In this place, you are probably holding your breath (and didn't realize you were doing it); you might start lightly sweating or feel your face scrunch up in contorted ways, or feel emotions (like irritation) begin to bubble up. Your muscles are in some sort of strain and your body is like, "Whoa that's past your normal state of being!", "This isn't equilibrium, I don't like that!", "What if it's dangerous?!". This is what our brain does. You might even feel a pit in your stomach. For me, it's this funny, odd tension where I get a knot and butterflies in my stomach and feel like I need to laugh or cry or hold my breath all at the same time. It's kind of a tingly, tense, funky feeling in my whole body but centralized in my stomach or my chest. Whatever it is for you, I want you to push to that point and stay there. Let it be unpleasant. What do you feel? Is your heart rate quicker? Are you holding your breath or breathing more shallow short breaths? Are you starting to sweat in random places? Is your natural instinct to let go now and get out of it? Yes, probably.

Now while you hang out in this place of awkward (and possibly frustrating) discomfort, I'm going to continue my story so you can use it as a friendly distraction from all the protesting your brain and body are currently screaming from all directions.

So there I was, stretching in pike, and I got to that place where it's kind of painful but mostly just really uncomfy. My muscles were way outside of their comfort zone, and if I were to stay there for more than literally 2 seconds I knew my heart rate would get high, my breathing would get short and shallow, and my whole body would resist and tense up even in places that weren't currently being stretched. But I decided to push to that place and now everything in my physical body was telling me to retreat, to get out of it, to go back. Then I paused. Normally, this is the point at which I will give into my muscle's requests and let myself come out of the position. But on this day, I thought, what if I didn't? What if I ignored those pleads just for a second to see what would happen? So I said to myself, "Stay. Don't move in either direction- don't push further, don't give up and move out of it; Just. Stay. Here." When I made that decision, I just wanted to see if I could do it, get to the other side of the extreme discomfort I was in, just see what would happen. But you know what happened? The expected symptoms - my heart rate spiked, my palms got sweaty, my face contorted into some ugly mess, my whole body resisted by tensing up EVERYWHERE - and then... it faded. My heart rate slowed down, my breath got more even, my body relaxed, and I just stayed there. I felt peaceful and in control. I hadn't moved objectively speaking, I was in the exact same position as when I started, but I was completely transformed on the inside.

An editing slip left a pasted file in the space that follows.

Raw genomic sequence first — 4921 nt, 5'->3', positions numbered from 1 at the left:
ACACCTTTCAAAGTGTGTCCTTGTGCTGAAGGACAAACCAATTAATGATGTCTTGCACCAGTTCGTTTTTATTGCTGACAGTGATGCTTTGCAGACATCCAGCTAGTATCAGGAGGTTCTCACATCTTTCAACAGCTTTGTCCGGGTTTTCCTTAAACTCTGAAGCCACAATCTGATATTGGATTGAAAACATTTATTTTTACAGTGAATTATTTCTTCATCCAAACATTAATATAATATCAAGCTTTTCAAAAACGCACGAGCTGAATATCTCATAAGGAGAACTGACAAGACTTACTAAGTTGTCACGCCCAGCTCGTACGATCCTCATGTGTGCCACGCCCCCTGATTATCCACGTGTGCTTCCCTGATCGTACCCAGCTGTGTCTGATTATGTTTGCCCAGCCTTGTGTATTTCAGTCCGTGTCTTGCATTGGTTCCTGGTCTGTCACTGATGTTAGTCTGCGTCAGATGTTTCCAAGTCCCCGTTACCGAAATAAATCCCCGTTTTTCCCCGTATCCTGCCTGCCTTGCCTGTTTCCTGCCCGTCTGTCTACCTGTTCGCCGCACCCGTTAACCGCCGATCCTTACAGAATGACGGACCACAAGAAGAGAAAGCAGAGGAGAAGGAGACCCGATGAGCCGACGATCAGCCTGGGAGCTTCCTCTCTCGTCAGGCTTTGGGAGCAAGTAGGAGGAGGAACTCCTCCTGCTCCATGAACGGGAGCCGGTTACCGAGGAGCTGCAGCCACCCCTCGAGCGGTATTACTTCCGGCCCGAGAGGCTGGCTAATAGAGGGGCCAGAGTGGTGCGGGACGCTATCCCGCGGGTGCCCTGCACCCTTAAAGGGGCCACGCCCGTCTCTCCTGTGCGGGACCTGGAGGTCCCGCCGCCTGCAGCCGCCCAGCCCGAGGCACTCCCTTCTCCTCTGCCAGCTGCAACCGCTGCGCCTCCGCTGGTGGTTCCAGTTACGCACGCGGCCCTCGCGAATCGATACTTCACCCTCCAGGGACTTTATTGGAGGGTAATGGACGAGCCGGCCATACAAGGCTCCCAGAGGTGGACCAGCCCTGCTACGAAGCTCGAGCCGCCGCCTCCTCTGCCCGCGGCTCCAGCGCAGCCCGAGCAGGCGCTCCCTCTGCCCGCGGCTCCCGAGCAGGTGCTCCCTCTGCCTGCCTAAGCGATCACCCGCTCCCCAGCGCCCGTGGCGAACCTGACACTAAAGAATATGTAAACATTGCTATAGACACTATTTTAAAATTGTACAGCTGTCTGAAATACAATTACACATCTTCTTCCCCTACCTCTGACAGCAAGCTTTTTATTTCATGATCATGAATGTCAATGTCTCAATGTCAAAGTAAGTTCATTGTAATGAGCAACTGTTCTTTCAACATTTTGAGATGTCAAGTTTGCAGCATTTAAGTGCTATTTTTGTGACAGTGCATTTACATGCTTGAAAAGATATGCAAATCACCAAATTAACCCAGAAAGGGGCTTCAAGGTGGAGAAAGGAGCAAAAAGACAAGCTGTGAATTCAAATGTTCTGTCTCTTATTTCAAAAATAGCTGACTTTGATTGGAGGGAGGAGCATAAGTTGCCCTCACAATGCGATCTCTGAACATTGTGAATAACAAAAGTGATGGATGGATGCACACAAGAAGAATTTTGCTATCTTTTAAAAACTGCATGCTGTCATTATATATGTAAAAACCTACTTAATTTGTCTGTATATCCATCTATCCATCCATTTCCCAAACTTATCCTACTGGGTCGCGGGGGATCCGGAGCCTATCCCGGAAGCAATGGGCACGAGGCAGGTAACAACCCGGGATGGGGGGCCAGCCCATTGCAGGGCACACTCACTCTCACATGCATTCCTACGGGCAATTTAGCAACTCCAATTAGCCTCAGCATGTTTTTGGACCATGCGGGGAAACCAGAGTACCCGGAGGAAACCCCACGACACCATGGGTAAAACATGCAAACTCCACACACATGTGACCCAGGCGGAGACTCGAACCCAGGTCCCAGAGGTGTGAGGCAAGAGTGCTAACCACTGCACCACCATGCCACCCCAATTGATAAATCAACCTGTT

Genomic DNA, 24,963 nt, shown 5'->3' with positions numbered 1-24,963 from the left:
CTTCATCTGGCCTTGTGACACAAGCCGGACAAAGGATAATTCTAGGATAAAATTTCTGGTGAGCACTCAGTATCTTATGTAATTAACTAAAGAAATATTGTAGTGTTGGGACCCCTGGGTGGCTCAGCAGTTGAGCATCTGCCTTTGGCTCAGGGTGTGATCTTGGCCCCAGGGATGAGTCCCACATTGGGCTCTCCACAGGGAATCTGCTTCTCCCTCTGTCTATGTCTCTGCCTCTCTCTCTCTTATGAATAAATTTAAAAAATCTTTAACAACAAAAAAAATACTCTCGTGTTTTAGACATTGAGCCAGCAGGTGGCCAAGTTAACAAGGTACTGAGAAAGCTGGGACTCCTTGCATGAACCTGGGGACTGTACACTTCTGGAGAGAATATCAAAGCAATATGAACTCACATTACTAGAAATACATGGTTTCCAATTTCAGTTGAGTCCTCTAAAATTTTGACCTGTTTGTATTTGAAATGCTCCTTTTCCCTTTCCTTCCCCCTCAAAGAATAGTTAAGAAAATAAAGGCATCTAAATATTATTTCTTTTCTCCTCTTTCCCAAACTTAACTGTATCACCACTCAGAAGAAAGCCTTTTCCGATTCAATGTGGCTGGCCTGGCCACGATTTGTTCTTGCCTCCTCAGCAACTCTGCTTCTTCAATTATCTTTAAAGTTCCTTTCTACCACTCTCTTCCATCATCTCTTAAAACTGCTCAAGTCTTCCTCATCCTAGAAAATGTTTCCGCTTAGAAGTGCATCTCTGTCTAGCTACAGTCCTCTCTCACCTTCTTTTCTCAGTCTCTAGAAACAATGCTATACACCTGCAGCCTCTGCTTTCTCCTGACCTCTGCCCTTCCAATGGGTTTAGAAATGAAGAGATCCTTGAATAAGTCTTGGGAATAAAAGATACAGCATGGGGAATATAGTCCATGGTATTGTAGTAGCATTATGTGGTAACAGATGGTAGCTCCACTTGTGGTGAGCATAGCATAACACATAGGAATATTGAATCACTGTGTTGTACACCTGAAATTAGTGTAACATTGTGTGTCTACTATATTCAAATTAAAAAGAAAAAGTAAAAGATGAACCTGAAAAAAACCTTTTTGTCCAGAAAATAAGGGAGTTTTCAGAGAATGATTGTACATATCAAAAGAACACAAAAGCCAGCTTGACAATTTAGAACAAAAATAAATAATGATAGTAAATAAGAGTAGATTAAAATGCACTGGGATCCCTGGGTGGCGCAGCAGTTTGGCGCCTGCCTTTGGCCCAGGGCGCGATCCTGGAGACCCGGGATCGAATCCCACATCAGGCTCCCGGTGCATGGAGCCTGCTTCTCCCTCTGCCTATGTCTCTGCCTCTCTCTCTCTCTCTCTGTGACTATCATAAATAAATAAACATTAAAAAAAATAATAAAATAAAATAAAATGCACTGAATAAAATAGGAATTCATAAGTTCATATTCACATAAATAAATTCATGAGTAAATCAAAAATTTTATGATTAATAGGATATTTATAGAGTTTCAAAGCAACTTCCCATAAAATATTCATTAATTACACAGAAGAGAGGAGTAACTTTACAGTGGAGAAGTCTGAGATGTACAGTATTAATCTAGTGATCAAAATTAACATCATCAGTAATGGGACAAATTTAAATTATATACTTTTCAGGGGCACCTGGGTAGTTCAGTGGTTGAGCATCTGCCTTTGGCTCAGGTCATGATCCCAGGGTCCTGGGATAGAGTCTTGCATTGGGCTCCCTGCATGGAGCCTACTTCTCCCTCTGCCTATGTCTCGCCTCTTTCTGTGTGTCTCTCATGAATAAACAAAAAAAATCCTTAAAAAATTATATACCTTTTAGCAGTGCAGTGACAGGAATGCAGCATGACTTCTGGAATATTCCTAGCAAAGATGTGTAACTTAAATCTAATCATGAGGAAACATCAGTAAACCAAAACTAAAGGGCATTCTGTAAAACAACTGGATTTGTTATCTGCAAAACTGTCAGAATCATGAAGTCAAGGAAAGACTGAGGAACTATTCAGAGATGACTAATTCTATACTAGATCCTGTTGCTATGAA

"I didn't even do anything," I told myself. I always thought that in order to conquer adversity or "get through" a tough spot, I had to gather up as much courage as possible and fight to the death with whatever psychological war had been waged. But this had been different. I hadn't expelled any extra energy, hadn't needed to brace myself, and hadn't been any braver or stronger or more capable than any other average, boring day. So what did I do? What was different? I just breathed. That's it?? "Yup," the Universe answered. All I needed to do was breath. That's it.

How are you doing? Still there? If so, hang in there with me for just a minute more and just freeze like I did. Yes, in this very unpleasant, very uncomfortable, not so fun position, freeze. Don't move, don't come out of it, and don't push any harder. I want you to feel all the symptoms. Yes, keep feeling them. All of them. The objections your brain is firing, the increased heart rate, the annoyance, the urge to retreat, notice all of it. I know, I know, is it over yet? No, stay there, you got this. Now breath. In, out, in, out. Keep breathing. Again, no need to move in any direction, no need to try and get any further into the stretch, I just want you to breathe. Focus only on that. Breathe until your heart rate comes back down a bit. Breathe until your face relaxes and your body stops fighting you. Breathe until the spike of symptoms has come down to a lower frequency. Breathe until a sense of peace comes back and your body realizes it isn't actually under attack. You may or may not be able to go further into the stretch now, but I don't care about that, just breath until the adrenaline has subsided. Okay, has the physical freak-out passed? Have you returned to a state of less intense emotional and physical disturbance? Alright, you can relax and come out of it now.